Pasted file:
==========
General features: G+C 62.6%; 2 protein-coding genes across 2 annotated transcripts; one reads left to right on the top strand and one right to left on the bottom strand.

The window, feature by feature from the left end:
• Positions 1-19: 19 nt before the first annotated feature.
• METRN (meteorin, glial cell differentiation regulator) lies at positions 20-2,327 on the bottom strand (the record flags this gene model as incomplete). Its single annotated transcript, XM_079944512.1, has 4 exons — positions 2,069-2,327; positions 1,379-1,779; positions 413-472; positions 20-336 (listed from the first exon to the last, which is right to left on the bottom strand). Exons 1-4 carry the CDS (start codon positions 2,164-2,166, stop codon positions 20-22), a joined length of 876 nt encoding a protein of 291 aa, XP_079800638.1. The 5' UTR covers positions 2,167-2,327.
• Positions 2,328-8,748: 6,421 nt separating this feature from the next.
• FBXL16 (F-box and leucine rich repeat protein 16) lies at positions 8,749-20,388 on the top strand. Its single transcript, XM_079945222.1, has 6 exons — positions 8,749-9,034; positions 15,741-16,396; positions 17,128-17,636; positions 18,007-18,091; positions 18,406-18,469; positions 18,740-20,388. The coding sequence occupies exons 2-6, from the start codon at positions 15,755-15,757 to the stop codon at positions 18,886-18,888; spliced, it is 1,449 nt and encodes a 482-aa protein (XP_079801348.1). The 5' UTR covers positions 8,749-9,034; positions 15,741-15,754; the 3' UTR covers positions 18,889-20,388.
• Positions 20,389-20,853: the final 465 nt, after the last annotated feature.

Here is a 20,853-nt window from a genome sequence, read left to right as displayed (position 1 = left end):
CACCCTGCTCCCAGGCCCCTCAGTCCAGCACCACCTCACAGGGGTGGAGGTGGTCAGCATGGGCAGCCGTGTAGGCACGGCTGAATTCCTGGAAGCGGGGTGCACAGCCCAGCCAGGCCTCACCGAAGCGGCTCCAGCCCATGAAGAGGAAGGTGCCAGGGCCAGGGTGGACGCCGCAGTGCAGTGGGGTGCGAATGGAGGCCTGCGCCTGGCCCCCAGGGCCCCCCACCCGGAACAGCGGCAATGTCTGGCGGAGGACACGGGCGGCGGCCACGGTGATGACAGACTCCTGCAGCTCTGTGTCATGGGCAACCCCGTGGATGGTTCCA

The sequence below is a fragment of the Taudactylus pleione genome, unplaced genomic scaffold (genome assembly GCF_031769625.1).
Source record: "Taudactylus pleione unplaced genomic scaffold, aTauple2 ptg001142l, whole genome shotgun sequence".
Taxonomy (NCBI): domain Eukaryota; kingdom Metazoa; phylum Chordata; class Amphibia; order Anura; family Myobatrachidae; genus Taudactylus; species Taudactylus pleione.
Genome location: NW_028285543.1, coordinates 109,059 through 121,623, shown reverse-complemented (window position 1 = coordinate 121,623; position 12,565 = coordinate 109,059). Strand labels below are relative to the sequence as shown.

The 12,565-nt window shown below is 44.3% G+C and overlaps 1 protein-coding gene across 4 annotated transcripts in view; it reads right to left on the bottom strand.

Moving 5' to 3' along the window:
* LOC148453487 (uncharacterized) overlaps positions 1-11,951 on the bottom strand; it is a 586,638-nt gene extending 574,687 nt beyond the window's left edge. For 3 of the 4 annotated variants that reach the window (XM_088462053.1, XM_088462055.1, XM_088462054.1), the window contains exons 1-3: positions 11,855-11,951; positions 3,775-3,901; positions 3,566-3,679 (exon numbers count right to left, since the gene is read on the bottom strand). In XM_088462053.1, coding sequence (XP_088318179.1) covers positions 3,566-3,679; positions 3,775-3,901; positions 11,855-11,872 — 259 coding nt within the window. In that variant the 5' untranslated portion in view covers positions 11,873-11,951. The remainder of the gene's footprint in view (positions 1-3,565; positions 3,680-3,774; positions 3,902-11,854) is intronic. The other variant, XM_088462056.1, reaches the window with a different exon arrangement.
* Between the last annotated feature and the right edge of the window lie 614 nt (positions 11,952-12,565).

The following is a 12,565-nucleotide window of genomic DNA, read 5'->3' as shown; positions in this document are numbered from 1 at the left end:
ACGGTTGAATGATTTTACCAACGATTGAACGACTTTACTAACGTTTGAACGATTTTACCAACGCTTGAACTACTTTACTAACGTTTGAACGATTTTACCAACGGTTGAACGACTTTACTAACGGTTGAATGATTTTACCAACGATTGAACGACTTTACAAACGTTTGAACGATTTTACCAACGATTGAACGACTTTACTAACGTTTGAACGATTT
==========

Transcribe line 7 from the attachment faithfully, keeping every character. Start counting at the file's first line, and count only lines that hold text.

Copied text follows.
• Positions 20,389-20,853: the final 465 nt, after the last annotated feature.